There's an appealingly straightforward article in the SF Chronicle today about the pros and cons of the various different methods out there of preserving open bottles of wine. My own preferred method, which is not worrying about it & simply seeing what the wine tastes like the next day—an approach somewhere between rigorous scientific inquiry and absolute laziness—is partly predicated on the fact that, as a wine editor, I've got so much wine around I don't know what to do with the stuff anyway. (I mean, I know to drink it, but you get the point.)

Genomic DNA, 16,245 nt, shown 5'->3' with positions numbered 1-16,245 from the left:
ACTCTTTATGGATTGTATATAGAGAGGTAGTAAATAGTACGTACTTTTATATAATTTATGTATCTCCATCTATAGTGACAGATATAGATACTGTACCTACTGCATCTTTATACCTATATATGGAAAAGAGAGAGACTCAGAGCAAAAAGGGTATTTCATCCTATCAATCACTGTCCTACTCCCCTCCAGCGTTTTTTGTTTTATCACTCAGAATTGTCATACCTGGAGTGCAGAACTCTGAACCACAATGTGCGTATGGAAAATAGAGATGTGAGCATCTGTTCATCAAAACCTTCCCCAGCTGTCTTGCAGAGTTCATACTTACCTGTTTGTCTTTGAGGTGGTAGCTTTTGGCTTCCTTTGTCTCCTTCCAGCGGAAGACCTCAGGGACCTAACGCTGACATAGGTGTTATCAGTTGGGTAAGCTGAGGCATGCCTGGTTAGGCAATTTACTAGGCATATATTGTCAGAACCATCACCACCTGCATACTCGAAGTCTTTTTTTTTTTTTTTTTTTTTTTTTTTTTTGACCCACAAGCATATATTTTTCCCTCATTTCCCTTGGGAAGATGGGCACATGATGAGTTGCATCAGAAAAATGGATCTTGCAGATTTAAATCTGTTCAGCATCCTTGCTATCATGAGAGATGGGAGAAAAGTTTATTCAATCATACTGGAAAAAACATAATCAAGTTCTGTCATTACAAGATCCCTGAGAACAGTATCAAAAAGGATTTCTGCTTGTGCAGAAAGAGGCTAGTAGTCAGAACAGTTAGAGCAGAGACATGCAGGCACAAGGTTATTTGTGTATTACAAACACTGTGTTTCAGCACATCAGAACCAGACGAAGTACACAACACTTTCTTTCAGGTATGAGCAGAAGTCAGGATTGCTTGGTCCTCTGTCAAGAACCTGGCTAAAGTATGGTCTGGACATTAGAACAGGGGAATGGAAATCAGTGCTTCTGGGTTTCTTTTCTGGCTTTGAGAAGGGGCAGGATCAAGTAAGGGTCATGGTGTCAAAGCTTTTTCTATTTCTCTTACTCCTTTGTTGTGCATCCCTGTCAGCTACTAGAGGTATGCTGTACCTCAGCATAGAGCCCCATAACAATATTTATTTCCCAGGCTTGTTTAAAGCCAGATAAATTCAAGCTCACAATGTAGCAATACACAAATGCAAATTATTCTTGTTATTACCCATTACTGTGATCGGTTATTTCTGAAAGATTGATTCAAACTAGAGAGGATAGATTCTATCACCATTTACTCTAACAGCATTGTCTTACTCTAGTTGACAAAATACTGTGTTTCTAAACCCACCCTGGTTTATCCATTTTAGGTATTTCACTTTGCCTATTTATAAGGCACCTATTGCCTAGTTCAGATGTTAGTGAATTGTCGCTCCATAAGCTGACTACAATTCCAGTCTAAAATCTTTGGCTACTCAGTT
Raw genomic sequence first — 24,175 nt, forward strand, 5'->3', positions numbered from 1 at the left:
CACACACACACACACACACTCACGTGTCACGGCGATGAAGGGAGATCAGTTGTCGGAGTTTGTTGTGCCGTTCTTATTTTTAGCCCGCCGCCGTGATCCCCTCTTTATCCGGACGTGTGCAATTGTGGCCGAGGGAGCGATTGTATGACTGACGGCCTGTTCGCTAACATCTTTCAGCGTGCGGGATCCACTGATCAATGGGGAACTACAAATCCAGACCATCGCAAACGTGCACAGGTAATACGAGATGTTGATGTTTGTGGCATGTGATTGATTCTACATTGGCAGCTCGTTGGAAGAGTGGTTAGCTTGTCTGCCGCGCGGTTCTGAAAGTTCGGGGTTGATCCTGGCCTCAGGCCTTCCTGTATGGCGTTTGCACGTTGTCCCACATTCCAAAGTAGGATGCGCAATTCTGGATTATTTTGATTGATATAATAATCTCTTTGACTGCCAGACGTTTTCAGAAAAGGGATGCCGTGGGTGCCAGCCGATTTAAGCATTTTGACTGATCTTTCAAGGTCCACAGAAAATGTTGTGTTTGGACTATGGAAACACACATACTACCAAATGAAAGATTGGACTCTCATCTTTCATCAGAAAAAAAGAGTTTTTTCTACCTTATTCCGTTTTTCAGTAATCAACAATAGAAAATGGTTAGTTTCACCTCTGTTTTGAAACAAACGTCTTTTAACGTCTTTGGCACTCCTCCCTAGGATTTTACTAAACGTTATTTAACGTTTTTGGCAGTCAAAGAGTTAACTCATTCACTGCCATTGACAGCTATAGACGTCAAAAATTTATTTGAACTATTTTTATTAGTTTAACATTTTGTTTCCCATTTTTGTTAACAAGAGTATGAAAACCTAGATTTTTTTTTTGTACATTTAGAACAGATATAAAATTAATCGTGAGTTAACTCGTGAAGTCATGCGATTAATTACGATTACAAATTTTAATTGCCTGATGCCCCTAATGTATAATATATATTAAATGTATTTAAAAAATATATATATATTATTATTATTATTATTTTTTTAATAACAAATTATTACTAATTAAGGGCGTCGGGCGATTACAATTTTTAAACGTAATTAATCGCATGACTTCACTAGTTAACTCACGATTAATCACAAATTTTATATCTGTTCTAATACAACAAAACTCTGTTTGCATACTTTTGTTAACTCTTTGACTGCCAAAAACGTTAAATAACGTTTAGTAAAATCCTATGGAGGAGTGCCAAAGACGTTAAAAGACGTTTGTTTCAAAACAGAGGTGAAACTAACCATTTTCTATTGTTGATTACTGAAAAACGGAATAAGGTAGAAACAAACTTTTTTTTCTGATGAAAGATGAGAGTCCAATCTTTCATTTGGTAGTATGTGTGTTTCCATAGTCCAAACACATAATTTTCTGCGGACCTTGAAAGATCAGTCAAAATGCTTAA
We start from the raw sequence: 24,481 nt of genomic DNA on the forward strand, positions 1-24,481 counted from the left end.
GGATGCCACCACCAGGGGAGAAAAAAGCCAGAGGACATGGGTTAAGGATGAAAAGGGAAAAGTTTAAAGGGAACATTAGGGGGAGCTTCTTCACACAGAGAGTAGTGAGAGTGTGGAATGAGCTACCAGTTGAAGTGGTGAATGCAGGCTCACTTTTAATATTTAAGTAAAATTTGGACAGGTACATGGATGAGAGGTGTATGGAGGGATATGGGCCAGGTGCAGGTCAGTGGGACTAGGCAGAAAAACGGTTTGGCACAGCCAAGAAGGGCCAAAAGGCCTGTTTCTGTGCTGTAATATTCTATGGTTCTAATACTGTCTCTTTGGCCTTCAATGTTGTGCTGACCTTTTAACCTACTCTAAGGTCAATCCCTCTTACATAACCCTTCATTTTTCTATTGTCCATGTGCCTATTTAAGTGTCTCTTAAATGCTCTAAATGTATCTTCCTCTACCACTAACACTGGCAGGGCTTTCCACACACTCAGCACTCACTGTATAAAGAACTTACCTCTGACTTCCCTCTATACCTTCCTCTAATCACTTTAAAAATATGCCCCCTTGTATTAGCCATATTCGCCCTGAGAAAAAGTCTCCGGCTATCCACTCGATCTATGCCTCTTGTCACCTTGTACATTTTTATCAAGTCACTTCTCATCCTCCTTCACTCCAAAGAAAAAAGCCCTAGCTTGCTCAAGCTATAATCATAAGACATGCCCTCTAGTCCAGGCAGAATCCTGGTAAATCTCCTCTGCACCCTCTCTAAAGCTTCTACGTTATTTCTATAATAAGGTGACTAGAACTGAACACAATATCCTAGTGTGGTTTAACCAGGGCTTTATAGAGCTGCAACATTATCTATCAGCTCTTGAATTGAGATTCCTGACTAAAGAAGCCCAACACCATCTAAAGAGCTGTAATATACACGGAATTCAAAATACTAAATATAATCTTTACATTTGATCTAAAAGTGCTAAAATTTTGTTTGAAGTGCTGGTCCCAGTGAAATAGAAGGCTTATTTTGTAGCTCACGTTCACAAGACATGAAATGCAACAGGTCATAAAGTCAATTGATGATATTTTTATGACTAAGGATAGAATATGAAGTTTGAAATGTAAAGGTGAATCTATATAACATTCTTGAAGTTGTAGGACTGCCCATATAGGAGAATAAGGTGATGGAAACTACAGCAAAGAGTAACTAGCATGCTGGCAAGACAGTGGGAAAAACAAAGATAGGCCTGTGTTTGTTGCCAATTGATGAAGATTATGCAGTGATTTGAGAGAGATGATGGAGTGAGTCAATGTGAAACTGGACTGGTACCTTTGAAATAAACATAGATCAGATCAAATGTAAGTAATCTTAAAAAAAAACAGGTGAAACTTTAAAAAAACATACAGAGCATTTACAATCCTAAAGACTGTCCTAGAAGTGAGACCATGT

Though the Chronicle article's author, Janet Fletcher, didn't conduct any rigorous testing of her own, apparently*, she does pull in some useful scientific commentary from professors at UC Davis and Purdue, along with thoughts from various Master Sommeliers, Masters of Wine, Elder High Wizards of Grapeomancy and whatnot. She comes to the conclusion that, generally speaking, you're kind of out of luck regardless of which method you use, in that your wine is going to oxidize to some degree no matter what. On the other hand, with young reds, a little oxygen can be a good thing—which is why decanting them isn't a bad idea either.